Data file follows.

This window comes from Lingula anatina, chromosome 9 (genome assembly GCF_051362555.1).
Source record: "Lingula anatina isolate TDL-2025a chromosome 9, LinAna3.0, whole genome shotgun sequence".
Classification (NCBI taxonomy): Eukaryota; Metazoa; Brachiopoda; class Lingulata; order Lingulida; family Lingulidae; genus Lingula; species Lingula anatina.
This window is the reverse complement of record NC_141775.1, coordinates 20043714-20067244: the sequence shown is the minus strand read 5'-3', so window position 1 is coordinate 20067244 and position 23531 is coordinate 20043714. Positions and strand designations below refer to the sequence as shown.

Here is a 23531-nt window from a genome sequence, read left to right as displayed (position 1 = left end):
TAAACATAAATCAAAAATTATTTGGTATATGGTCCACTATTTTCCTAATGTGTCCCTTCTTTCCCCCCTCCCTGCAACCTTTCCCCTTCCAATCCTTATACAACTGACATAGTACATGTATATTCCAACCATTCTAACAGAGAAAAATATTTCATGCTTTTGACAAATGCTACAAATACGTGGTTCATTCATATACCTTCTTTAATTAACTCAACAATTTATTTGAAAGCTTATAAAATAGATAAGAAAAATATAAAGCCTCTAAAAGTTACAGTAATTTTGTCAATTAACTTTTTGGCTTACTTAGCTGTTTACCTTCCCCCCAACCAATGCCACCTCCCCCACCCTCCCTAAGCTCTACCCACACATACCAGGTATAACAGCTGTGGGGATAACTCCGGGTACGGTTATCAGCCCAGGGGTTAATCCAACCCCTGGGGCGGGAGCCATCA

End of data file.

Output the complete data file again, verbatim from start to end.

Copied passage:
This window comes from Lingula anatina, chromosome 9 (genome assembly GCF_051362555.1).
Source record: "Lingula anatina isolate TDL-2025a chromosome 9, LinAna3.0, whole genome shotgun sequence".
Classification (NCBI taxonomy): Eukaryota; Metazoa; Brachiopoda; class Lingulata; order Lingulida; family Lingulidae; genus Lingula; species Lingula anatina.
This window is the reverse complement of record NC_141775.1, coordinates 20043714-20067244: the sequence shown is the minus strand read 5'-3', so window position 1 is coordinate 20067244 and position 23531 is coordinate 20043714. Positions and strand designations below refer to the sequence as shown.

Here is a 23531-nt window from a genome sequence, read left to right as displayed (position 1 = left end):
TAAACATAAATCAAAAATTATTTGGTATATGGTCCACTATTTTCCTAATGTGTCCCTTCTTTCCCCCCTCCCTGCAACCTTTCCCCTTCCAATCCTTATACAACTGACATAGTACATGTATATTCCAACCATTCTAACAGAGAAAAATATTTCATGCTTTTGACAAATGCTACAAATACGTGGTTCATTCATATACCTTCTTTAATTAACTCAACAATTTATTTGAAAGCTTATAAAATAGATAAGAAAAATATAAAGCCTCTAAAAGTTACAGTAATTTTGTCAATTAACTTTTTGGCTTACTTAGCTGTTTACCTTCCCCCCAACCAATGCCACCTCCCCCACCCTCCCTAAGCTCTACCCACACATACCAGGTATAACAGCTGTGGGGATAACTCCGGGTACGGTTATCAGCCCAGGGGTTAATCCAACCCCTGGGGCGGGAGCCATCA